Wedding suppliers have pleaded with the Government to support 400,000 struggling workers.
Industry leaders this week met officials at No10 for crunch talks over the need for a roadmap to reopening amid fears the industry is “close to collapse”.
After 95% of weddings were postponed in 2020, three-quarters of firms suffered revenue losses of more than 75%, and some have folded.
Tamryn Settle, of the #WhatAboutWeddings campaign group, told the Mirror: “Businesses who haven’t earned since last year are now losing all the money that they hoped to earn this year.”
Many suppliers say they have missed out on government support.
Venues are struggling with fixed overheads and business owners say self-employment support payments only cover a fraction of lost earnings.
Half of businesses have not been able to access Local Restrictions Grants or Additional Restrictions Grants.
Those who have got just £1,334 on average, a survey found.
And the financial strain is taking its toll, with 90% of suppliers reporting a severe impact on their mental health.
A Mirror probe into wedding businesses found many workers are suffering from anxiety and depression.
Suppliers said they need a realistic plan for when weddings of 50 or more will be allowed, so couples can book with confidence.
Others stressed the need to investigate rapid testing to allow events to reopen safely.
Tamryn added: “It’s heartbreaking hearing from suppliers who have to sell their equipment or move back in with their parents.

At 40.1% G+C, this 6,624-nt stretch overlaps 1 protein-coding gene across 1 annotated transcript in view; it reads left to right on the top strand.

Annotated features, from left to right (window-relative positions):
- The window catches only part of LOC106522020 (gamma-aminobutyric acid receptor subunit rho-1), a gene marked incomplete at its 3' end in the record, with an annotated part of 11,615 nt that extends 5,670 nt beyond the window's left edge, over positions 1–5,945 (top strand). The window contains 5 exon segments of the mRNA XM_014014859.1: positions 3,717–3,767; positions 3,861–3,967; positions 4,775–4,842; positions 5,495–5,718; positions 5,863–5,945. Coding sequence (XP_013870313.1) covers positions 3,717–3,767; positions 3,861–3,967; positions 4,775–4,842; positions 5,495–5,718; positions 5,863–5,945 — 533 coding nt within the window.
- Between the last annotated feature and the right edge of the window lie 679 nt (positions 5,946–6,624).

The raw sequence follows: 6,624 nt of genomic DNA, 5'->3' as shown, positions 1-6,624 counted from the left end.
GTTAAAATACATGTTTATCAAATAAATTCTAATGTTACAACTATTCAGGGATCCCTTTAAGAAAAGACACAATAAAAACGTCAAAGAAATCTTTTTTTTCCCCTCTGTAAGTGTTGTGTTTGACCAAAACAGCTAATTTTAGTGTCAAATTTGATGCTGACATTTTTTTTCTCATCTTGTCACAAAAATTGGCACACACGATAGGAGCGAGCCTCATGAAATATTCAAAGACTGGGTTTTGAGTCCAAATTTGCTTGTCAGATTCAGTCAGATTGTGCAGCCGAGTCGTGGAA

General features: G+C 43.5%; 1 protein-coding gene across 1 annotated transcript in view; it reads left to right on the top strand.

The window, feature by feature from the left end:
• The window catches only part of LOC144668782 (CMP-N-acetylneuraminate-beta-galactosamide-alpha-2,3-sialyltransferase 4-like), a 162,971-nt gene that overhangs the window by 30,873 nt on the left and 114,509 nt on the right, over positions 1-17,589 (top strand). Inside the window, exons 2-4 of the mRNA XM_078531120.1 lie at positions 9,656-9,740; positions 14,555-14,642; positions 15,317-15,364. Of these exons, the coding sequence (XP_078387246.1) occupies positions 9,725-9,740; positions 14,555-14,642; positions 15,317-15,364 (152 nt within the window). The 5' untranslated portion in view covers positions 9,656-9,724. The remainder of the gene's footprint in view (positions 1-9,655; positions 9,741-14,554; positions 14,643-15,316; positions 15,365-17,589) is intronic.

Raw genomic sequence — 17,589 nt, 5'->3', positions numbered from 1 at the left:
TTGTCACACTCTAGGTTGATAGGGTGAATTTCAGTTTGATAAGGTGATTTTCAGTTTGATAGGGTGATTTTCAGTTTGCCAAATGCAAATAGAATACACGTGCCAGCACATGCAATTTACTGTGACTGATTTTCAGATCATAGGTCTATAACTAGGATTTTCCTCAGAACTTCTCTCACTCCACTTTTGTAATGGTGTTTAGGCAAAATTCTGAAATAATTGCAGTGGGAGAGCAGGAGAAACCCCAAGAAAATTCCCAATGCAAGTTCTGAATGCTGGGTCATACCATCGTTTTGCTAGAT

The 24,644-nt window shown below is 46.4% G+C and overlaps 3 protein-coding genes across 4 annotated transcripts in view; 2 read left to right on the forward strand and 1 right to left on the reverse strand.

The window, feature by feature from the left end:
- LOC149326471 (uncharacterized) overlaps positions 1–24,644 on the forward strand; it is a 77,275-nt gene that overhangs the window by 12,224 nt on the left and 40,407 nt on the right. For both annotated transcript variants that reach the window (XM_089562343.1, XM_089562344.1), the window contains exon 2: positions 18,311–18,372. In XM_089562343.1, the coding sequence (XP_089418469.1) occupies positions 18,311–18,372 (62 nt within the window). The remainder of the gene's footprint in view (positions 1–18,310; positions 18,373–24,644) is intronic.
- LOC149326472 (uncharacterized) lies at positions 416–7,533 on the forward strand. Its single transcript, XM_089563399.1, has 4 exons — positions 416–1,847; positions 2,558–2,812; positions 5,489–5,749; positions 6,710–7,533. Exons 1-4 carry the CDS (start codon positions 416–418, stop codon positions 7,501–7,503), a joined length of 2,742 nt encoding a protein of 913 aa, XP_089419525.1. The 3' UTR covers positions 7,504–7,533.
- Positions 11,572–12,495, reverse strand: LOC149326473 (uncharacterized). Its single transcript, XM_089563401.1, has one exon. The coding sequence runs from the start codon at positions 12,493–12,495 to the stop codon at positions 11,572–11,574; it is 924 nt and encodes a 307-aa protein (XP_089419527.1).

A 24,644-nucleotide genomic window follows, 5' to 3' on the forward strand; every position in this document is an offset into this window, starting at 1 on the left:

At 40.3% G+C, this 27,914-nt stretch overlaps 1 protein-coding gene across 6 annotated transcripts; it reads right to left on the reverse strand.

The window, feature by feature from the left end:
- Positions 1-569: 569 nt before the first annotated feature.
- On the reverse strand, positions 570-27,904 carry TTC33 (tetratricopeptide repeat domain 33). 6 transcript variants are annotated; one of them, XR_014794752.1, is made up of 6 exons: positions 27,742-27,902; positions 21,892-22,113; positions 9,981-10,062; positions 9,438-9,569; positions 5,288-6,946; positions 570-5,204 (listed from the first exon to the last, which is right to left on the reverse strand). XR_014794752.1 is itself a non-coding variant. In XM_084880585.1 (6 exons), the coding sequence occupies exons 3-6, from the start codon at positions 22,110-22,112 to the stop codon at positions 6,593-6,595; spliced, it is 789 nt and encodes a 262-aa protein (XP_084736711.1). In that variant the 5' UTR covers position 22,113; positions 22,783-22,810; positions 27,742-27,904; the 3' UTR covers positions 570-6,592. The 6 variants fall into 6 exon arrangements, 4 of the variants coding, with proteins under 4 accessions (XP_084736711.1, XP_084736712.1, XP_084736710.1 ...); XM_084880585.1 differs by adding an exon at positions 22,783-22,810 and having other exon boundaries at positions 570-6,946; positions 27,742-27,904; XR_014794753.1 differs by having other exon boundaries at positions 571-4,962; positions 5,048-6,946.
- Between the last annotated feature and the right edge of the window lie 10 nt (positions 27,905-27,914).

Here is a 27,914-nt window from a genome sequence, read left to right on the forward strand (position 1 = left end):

“Not knowing where we stand is just destroying people’s mental health right now.”
Tamryn called on the Government to urgently provide financial support to the industry, and added: “We have built a £15billion industry.
“Please don’t turn your back on us. It’s not about opening when it’s unsafe – businesses just want to be there for the recovery.”
Her plea comes after the newly-formed UK Weddings Taskforce asked for a sector-specific support package and for weddings to be included in the PM’s roadmap out of lockdown, due on February 22.
Sarah Haywood, taskforce spokeswoman, said: “The wedding industry is close to collapse.
“It has received no sector-specific support, despite not being able to trade in any viable way for 11 months.”
Almost 825,000 couples are due to marry in the first two years after events can resume, spending an estimated £25bn between them.
A Government spokesman said: “We continue to work closely with stakeholders in the wedding industry and the Places of Worship Taskforce.
“Wedding businesses can access the Government’s…package of support worth £280bn, including the extended furlough scheme, loan schemes, grants for businesses forced to close of up to £3,000 a month, and £1.6bn shared between local authorities for discretionary grants.”
Wedding shop owner
Emma Meek, who owns the Miss Bush bridal boutique, warned that if the shop is forced to shut for the first key quarter of 2021, she could lose 40% of the year’s business.
The store, in Woking, Surrey, had to close for four-and-a-half months last year.
And 90% of Emma’s 2020 brides have postponed their weddings, leaving her storage facilities at bursting point.
Emma, 54, told the Mirror: “We have got to put weddings on the same level as every other type of hospitality and acknowledge its importance to the economy.”